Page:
Flute Fingering Chart

Aug 08, 2018

On this page, you'll find:

  • An easy-to-read fingering chart for flute
  • A quick WALK-THROUGH video, showing you EXACTLY where to put your fingers on the flute

And as a bonus, you'll learn:

  • How to AVOID the 4 REALLY common MISTAKESbeginner flute players make when reading a fingering chart

Why a Fingering Chart is so Critical When Learning the Flute?  

Having a flute fingering chart is one of the most critical steps in learning how to become a top-notch flutist; however, many beginning flute players seem to be averse to using one, and there are several reasons why they might be this way. For one, many beginning flute players see it as an obvious mark of their inexperience, and honestly, that sentiment is quite true—you’re not going to see the principal flutist of the New

 

 A flute fingering chart shows you exactly how to play each note.York Philharmonic breaking out a flute fingering chart in the middle of a performance. However, this is not something that the beginning flutist should be ashamed of—everyone is a beginner at some point, and that shouldn’t be embarrassing for the player. However, what is embarrassing is a flute player that doesn’t know the correct fingerings because they refuse to consult a fingering chart. Another reason that students might avoid flute fingering charts is because they can be difficult to decipher. If you’re unfamiliar with the symbols and representations used in a fingering chart, then it can undoubtedly seem like more trouble than it’s worth. However, this doesn’t mean that you should give up on flute fingering charts altogether, though. It simply means that you need to find one that you can understand. Here are some tips on finding a flute fingering chart that will work for you:

This short video shows how to quickly start reading a flute fingering chart...

TIP #1: Find one that is large enough to quickly and easily read. There are lots (and I mean lots) of notes to learn on the flute, and when publishers try to cram them all on one page of a flute fingering chart, this can result in a lot of wasted practice time spent squinting and wondering if you’re pressing the right keys. TIP #2: Find a pictographic flute fingering chart. Many times charts will use numbers or nondescript circles to indicate which keys must be pressed, but for the beginner flute this can prove confusing and time consuming. Instead, find a fingering chart that resembles an actual flute, with the keys running horizontally and shaped like they really are on the flute. This is a real time saver when it comes to “decoding” what the fingering chart is trying to get you to do. TIP #3: Find a fingering chart that works with your particular flute. Not all flutes are created equal—some brands produce instruments or instrument models that include additional keys not traditionally found on flutes (such as the B key or the gizmo key). If you’re playing a flute that lacks these keys but using a flute fingering chart that takes them into account, than some of the notes you try to produce will probably not work for you. Similarly, if your flute does have those keys but you’re using a chart that doesn’t take them into account, then you’re missing out on utilizing the full potential of your instrument.

Why Use a Flute Fingering Chart? 

The use of a flute fingering chart is essential to the development of a good beginning flute student for several reasons. For one, there are simply too many notes on the flute to remember right off the bat. A typical flute will have a range of about thirty notes, and it could take months or even years to get all of them solidly planted in your memory. While at least some notes on the flute are relatively easy to intuit (since lots of times you’re simply lifting up a finger to play a note higher than the one before it), not all of them are and will require awkward and non-logical fingering combinations, especially in the upper register. Secondly, a flute fingering chart is essential because of alternate fingerings. Like most instruments, it is possible to play identical notes on the flute by using different fingering combinations—for example, the multiple fingerings available for Bb/A# in the first and second registers. These alternate fingerings are used because within certain contexts (key signatures, note combinations, etc.) the primary fingerings either feel awkward or are impossible to execute. So in reality there is nothing “alternate” or optional about these fingerings—they are just as important and necessary as all the rest. Using a good flute fingering chart that provides you with these alternate fingerings will allow you to quickly and easily make changes to the fingerings you use in passages that feel difficult to execute.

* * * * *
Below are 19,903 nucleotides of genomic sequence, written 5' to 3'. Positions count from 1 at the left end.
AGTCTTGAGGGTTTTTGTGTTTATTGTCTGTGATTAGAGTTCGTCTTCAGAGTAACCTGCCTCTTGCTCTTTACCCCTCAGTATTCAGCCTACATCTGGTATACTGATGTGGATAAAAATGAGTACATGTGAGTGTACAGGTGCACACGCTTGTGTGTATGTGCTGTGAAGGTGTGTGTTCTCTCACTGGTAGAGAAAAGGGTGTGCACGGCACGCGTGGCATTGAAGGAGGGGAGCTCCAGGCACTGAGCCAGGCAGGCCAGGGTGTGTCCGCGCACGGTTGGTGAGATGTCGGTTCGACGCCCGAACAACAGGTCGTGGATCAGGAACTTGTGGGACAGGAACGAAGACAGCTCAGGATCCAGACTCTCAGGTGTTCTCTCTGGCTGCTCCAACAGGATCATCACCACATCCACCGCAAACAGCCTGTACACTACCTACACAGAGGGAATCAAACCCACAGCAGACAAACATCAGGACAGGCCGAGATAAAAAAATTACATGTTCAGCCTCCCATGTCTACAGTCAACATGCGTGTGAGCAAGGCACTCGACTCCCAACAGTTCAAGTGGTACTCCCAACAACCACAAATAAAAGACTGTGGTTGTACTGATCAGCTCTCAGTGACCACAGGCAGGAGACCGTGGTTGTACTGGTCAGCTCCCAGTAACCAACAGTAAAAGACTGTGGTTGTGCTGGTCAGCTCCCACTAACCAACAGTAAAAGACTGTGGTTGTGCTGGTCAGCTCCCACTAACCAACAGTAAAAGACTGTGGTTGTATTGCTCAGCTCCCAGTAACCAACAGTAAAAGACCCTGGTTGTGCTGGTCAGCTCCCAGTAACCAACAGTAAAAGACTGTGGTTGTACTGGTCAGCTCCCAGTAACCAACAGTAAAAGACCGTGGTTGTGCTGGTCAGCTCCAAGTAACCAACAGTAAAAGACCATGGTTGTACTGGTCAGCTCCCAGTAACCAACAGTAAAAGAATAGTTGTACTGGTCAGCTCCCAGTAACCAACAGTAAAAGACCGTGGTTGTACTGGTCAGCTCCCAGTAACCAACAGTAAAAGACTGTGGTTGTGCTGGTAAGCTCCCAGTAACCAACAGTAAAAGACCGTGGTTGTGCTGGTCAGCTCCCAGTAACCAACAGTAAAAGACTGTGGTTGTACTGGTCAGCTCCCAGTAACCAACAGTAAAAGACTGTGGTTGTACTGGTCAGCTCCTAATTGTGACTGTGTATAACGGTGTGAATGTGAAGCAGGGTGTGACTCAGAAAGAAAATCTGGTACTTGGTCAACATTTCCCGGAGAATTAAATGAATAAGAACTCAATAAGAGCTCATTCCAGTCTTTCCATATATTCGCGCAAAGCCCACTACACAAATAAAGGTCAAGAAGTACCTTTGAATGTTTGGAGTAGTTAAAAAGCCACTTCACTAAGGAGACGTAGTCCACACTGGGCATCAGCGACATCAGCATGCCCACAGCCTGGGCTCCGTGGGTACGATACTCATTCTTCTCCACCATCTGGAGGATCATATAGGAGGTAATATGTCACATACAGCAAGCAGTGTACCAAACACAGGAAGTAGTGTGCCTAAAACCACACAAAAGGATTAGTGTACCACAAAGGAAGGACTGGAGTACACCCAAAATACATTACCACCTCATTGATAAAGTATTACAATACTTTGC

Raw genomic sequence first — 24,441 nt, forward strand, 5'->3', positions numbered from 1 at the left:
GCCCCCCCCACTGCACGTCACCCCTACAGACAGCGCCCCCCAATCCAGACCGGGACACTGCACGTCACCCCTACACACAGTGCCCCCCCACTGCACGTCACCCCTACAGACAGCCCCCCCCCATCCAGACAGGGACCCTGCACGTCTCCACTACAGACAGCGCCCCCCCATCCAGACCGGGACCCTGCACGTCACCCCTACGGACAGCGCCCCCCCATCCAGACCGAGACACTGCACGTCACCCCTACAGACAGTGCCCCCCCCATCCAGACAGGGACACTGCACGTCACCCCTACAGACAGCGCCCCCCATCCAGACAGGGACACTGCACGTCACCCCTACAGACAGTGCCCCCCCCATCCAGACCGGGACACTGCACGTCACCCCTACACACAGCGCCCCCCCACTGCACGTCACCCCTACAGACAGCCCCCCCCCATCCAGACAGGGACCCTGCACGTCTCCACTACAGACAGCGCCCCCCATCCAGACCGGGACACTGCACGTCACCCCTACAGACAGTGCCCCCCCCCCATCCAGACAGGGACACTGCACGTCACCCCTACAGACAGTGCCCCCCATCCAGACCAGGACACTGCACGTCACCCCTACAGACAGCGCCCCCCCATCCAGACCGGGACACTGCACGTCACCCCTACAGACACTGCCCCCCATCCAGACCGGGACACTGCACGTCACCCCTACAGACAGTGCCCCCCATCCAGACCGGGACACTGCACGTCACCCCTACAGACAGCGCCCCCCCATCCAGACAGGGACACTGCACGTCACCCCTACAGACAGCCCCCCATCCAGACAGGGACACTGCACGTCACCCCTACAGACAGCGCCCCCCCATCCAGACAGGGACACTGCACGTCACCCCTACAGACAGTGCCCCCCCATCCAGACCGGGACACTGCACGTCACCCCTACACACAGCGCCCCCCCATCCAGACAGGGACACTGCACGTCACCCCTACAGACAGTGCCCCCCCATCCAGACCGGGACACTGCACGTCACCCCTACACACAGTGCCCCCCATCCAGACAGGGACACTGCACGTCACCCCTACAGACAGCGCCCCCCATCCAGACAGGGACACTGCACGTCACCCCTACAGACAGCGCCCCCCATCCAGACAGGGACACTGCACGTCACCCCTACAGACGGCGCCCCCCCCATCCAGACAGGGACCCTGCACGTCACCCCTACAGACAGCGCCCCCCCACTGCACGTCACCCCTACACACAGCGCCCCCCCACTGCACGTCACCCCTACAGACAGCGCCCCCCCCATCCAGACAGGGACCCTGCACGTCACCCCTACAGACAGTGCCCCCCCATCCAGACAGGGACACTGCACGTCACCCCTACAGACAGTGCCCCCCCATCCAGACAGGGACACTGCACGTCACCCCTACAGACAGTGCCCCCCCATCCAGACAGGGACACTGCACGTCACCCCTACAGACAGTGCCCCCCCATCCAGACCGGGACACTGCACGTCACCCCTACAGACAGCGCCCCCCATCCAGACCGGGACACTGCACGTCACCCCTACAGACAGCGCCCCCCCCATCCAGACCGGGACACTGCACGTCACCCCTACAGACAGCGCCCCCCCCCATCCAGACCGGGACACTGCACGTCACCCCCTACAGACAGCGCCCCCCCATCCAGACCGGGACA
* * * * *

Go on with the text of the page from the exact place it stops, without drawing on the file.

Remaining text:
A Word of Caution

While there is no doubt that a quality flute fingering chart is vitally important for the beginning flute player, if it’s used for too long it becomes a burdensome crutch. If you’ve been playing the flute for a while and are still having to refer back to your fingering chart every few notes, then that’s a good indication that you’re not putting enough effort into actually memorizing those notes. While the flute fingering chart is a great help, it’s still something that you’re going to have to lessen your dependence on eventually. If you aim to learn (and really memorize!) two to three notes each week, then you’ll find that your flute fingering chart becomes something that you have to pull out less and less as you progress. It will still be a great resource for alternate fingerings and double checking those notes that you’re not called on to play often, but it will no longer be something you’ve got to devote yourself to full time.

Get your free easy-to-read flute fingering chart on this page. It's valued at $12.95 and is a great way to kick-start your playing!

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